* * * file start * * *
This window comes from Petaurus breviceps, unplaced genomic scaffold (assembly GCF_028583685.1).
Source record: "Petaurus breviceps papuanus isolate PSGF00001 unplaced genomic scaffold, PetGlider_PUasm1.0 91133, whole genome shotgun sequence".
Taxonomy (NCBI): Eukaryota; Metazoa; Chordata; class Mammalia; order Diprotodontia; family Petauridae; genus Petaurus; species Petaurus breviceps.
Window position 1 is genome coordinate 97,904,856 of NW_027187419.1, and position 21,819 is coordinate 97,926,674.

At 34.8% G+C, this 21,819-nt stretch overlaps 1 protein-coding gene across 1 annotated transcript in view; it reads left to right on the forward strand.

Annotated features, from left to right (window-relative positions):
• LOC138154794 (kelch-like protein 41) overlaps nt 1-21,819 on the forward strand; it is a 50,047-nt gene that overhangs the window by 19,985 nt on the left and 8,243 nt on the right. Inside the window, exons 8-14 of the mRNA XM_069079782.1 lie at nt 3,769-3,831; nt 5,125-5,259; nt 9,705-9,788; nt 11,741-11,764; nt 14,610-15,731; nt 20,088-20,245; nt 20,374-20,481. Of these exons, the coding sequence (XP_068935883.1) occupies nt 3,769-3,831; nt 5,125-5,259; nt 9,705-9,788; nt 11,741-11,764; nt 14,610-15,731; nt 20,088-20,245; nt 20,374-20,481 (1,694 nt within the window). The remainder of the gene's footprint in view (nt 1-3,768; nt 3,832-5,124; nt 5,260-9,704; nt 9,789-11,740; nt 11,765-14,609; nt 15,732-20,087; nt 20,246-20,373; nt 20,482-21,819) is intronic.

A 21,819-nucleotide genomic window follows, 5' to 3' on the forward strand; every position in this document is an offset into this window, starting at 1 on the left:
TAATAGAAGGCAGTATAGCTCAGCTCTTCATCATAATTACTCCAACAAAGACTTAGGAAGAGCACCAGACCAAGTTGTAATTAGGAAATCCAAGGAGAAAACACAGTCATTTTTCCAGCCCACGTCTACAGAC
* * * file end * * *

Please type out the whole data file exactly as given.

This window comes from Petaurus breviceps, unplaced genomic scaffold (assembly GCF_028583685.1).
Source record: "Petaurus breviceps papuanus isolate PSGF00001 unplaced genomic scaffold, PetGlider_PUasm1.0 91133, whole genome shotgun sequence".
Taxonomy (NCBI): Eukaryota; Metazoa; Chordata; class Mammalia; order Diprotodontia; family Petauridae; genus Petaurus; species Petaurus breviceps.
Window position 1 is genome coordinate 97,904,856 of NW_027187419.1, and position 21,819 is coordinate 97,926,674.

At 34.8% G+C, this 21,819-nt stretch overlaps 1 protein-coding gene across 1 annotated transcript in view; it reads left to right on the forward strand.

Annotated features, from left to right (window-relative positions):
• LOC138154794 (kelch-like protein 41) overlaps nt 1-21,819 on the forward strand; it is a 50,047-nt gene that overhangs the window by 19,985 nt on the left and 8,243 nt on the right. Inside the window, exons 8-14 of the mRNA XM_069079782.1 lie at nt 3,769-3,831; nt 5,125-5,259; nt 9,705-9,788; nt 11,741-11,764; nt 14,610-15,731; nt 20,088-20,245; nt 20,374-20,481. Of these exons, the coding sequence (XP_068935883.1) occupies nt 3,769-3,831; nt 5,125-5,259; nt 9,705-9,788; nt 11,741-11,764; nt 14,610-15,731; nt 20,088-20,245; nt 20,374-20,481 (1,694 nt within the window). The remainder of the gene's footprint in view (nt 1-3,768; nt 3,832-5,124; nt 5,260-9,704; nt 9,789-11,740; nt 11,765-14,609; nt 15,732-20,087; nt 20,246-20,373; nt 20,482-21,819) is intronic.

A 21,819-nucleotide genomic window follows, 5' to 3' on the forward strand; every position in this document is an offset into this window, starting at 1 on the left:
TAATAGAAGGCAGTATAGCTCAGCTCTTCATCATAATTACTCCAACAAAGACTTAGGAAGAGCACCAGACCAAGTTGTAATTAGGAAATCCAAGGAGAAAACACAGTCATTTTTCCAGCCCACGTCTACAGAC